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"About Hospice"

as shared by Volunteers with and

Based on their own personal experience with Hospice:

"A patient who is eligible for Hospice has to have an end stage diagnosis and not seeking curative treatment. Some Hospice's will have an Open Access program where patients can receive chemo therapy or even dialysis but it is not curative. It is considered palliative which means that it is done for comfort. 

Many people panic when they hear the word Hospice. I have had many patients who have graduated from Hospice, and some who were showing improvement and passed away shortly thereafter. Just because the prognosis has to be 6 months or less, they will not necessarily discharge you if it is longer. There is certain criteria that must be met. 

There are different settings for Hospice patients. Some families choose to keep the patient in their home where under medicare guidelines the patient must be seen every 14 days. If the patient is sick, and experiencing end-of-life symptoms, they really try to come out every day to monitor. 

A common misconception is that you cannot be a full code and you cannot go to the hospital. You most certainly can be a full code, however, many families decide against it because it is painful especially with certain disease processes and with older age. And you are able to come on and off of Hospice at any time. Because the medical center cannot double bill you would if admitted to the hospital have to temporarily revocate the Hospice benefit while in the hospital or if surgery was needed. But once you have been discharged you're able to go back on.

There are certain levels of care. As described above there is regular home care, GIP which is set in the hospital. Hospice contracts certain beds in the hospital where Hospice patients can be cared for. Crisis Care or Continuous Care is done in the patient's home setting whether that's a facility or house. It is where a nurse will sit with you 24 hours a day as you're approaching end-of-life. With Continuous Care you are usually on what they call around the clock medication. Sometimes it is the patients or families wish to not have their loved one pass away in the home and they can a l so go to what's called an inpatient care center. It is staffed with nurses 24/7 and it can be used as respite, symptom management or until the patient passes. 

They have what's called a comfort pack or a comfort kit. I highly recommend getting it and not needing it than needing it and not having it. It's for symptom control. A lot of people get very concerned about when they hear morphine. That medication has many benefits to it. Depending on the diagnosis it can really help with pain. It's good for when the patient is no longer able to swallow. It comes in liquid form, and it will absorb under the tongue so there is no need to swallow the medication. For medications that need to be crushed up there is something called a Macy Catheter and the medication is absorbed through the digestive tract. Towards the end of life our respiration can get out of control, and the morphine can help with that in addition to combating pain. It's always better to stay ahead of the pain then to try and play catch up. When we put it off, often times we need more and more when a lower dose at an earlier time would have managed the symptoms. Someone might take a medication for pain on a regular daily basis (especially cancer patients) and we want to make sure we are making sure they aren't constipated. That can cause a lot of problems.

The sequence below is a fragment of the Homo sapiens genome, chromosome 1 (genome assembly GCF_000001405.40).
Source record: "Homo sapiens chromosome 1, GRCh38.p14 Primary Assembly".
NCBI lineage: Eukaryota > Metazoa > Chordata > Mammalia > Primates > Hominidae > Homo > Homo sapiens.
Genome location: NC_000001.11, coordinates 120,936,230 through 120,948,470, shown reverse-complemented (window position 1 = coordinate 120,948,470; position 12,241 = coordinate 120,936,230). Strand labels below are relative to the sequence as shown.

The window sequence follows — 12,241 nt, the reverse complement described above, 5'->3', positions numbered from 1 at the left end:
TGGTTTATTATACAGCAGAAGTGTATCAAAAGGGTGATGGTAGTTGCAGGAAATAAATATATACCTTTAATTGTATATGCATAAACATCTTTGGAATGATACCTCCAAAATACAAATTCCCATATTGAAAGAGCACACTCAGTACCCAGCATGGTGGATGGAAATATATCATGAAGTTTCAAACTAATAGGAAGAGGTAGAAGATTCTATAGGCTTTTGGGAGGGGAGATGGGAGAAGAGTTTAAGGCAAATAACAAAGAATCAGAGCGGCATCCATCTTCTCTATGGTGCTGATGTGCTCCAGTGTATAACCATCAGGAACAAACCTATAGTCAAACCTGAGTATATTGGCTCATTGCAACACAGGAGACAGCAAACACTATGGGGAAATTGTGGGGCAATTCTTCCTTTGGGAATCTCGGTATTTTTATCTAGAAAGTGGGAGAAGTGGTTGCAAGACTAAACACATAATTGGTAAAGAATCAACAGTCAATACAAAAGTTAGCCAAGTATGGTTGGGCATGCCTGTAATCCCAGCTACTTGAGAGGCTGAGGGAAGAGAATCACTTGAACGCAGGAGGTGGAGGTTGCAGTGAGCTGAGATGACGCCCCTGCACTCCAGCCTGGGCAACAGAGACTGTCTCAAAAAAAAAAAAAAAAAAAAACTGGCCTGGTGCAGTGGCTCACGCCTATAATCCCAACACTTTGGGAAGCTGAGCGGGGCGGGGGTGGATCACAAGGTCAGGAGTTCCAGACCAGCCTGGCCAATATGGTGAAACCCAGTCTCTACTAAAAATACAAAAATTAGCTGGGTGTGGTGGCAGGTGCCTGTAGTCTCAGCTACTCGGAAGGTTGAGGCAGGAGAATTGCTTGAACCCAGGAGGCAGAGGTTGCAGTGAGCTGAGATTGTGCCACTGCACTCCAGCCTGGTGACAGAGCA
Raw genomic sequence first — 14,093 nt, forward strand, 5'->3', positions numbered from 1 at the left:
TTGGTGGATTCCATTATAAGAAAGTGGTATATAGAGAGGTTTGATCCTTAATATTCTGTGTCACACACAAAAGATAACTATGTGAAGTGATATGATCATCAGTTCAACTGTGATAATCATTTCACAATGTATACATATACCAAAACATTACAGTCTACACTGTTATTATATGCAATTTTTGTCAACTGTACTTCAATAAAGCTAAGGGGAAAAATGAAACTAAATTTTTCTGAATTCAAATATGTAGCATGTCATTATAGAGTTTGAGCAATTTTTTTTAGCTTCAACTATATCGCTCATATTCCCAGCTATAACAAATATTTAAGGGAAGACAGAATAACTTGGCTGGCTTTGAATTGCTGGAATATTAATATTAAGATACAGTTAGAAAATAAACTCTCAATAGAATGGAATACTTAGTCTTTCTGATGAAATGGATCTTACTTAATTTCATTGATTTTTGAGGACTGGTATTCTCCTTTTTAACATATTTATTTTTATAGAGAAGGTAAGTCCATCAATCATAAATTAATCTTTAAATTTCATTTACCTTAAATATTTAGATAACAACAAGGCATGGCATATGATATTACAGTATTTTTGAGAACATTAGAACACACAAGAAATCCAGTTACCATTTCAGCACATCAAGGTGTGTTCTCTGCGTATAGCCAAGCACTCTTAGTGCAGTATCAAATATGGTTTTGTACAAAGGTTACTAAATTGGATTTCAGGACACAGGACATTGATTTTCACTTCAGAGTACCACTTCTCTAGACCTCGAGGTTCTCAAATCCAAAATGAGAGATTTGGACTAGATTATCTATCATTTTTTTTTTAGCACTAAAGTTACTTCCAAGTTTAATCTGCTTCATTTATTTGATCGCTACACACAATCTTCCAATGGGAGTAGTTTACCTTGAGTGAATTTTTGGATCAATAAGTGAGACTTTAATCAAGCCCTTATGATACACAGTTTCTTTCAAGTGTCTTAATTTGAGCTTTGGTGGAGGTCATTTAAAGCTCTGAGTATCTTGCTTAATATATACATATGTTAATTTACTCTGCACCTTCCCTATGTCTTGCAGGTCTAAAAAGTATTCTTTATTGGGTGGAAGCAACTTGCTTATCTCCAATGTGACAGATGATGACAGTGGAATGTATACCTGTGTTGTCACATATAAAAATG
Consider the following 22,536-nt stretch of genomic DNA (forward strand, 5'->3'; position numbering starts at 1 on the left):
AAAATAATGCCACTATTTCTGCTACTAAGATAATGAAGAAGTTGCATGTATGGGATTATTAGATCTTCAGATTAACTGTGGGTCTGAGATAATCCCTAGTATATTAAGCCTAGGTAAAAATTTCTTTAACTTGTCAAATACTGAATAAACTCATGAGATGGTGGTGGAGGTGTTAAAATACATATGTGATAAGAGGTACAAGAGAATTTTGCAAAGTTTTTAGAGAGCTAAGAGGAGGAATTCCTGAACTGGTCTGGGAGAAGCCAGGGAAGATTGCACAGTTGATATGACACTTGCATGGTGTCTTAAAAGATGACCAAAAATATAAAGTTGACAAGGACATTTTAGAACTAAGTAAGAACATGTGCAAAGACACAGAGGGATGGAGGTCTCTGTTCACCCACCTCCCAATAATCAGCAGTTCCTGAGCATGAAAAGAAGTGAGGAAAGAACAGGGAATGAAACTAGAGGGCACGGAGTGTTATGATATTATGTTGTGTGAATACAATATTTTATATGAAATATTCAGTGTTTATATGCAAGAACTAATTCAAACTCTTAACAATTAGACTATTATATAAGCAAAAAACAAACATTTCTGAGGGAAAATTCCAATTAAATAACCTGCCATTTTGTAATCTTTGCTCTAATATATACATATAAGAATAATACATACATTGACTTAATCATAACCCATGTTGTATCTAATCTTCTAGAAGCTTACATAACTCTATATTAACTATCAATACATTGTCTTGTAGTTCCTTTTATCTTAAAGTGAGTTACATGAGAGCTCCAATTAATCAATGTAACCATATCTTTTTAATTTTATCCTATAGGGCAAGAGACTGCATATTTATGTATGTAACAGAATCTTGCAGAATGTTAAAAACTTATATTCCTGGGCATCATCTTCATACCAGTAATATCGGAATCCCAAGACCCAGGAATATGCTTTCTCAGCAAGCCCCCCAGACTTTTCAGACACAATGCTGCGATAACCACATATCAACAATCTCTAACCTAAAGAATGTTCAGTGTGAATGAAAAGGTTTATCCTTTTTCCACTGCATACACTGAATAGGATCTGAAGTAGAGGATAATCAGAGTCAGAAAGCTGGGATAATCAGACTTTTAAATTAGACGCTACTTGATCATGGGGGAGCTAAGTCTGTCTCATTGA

There are many resources with Hospice. The Have social workers, emergent nurses for over nights if a problem arises, case managers who are your nurses for the day, Chaplains, CNAS, some have physical therapy/occupational therapy, massage therapy, music therapy to name a few. 

After your loved one has passed, Hospice will send out a nurse to confirm. If you need someone to sit with you because sometimes a nurse might take some time to get out there especially if a nurse is with another patient at that time, you want to request for supportive care. That can be a social worker (they can help you choose a funeral home), chaplain, or music therapist. My mom read online not to call right away abs I'm so glad we didn't. We spent time talking to my dad, telling him how much we loved him, that he would be missed, that we would be okay. We played his favorite songs and my mom and I talked about some of our favorite memories before we called. I'm so glad we did. 

I would have an idea as to what you would like your loved one to be dressed in. You would be shocked how they wanted to send my dad to the funeral home. Absolutely unacceptable."

•TikTok : Hospice Nurse Julie (she shows videos but will give trigger warnings.
•Teepa Snow for dementia is amazing. I went to one of her seminars. (she has many free videos on YouTube)
•The Alzheimer's Association
•Walk To End Alzheimer's
•Dementia/Alzheimersl's Family Caregiver Support
•The Association for Frontotemporal Dementia (AFTD)
•Eventbrite has a lot of groups too 

•Gone From My Sight
•The 11th Hour 
•Pain at the End of Life
•A Time to Live
•My Friend, I Care

grief podcast: "Grief Walking"


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